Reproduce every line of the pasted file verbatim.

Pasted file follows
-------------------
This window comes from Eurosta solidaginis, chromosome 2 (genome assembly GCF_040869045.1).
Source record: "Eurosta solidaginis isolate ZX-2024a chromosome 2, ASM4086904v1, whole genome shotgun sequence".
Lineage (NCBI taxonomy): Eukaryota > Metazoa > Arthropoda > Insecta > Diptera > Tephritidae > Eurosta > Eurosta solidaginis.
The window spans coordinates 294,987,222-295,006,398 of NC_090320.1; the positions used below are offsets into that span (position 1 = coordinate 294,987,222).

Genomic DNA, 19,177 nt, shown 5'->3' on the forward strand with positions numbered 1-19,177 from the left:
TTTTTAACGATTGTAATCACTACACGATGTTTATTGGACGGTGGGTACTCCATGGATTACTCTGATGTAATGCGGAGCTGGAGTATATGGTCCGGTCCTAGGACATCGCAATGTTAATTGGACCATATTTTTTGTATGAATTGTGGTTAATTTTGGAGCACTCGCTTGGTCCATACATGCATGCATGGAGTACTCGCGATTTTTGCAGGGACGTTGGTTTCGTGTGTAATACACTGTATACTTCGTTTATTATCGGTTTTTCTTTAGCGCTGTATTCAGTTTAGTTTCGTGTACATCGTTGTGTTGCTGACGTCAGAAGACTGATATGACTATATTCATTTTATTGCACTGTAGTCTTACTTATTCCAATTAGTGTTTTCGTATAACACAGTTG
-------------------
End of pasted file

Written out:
This window comes from Eurosta solidaginis, chromosome 2 (genome assembly GCF_040869045.1).
Source record: "Eurosta solidaginis isolate ZX-2024a chromosome 2, ASM4086904v1, whole genome shotgun sequence".
Lineage (NCBI taxonomy): Eukaryota > Metazoa > Arthropoda > Insecta > Diptera > Tephritidae > Eurosta > Eurosta solidaginis.
The window spans coordinates 294,987,222-295,006,398 of NC_090320.1; the positions used below are offsets into that span (position 1 = coordinate 294,987,222).

Genomic DNA, 19,177 nt, shown 5'->3' on the forward strand with positions numbered 1-19,177 from the left:
TTTTTAACGATTGTAATCACTACACGATGTTTATTGGACGGTGGGTACTCCATGGATTACTCTGATGTAATGCGGAGCTGGAGTATATGGTCCGGTCCTAGGACATCGCAATGTTAATTGGACCATATTTTTTGTATGAATTGTGGTTAATTTTGGAGCACTCGCTTGGTCCATACATGCATGCATGGAGTACTCGCGATTTTTGCAGGGACGTTGGTTTCGTGTGTAATACACTGTATACTTCGTTTATTATCGGTTTTTCTTTAGCGCTGTATTCAGTTTAGTTTCGTGTACATCGTTGTGTTGCTGACGTCAGAAGACTGATATGACTATATTCATTTTATTGCACTGTAGTCTTACTTATTCCAATTAGTGTTTTCGTATAACACAGTTG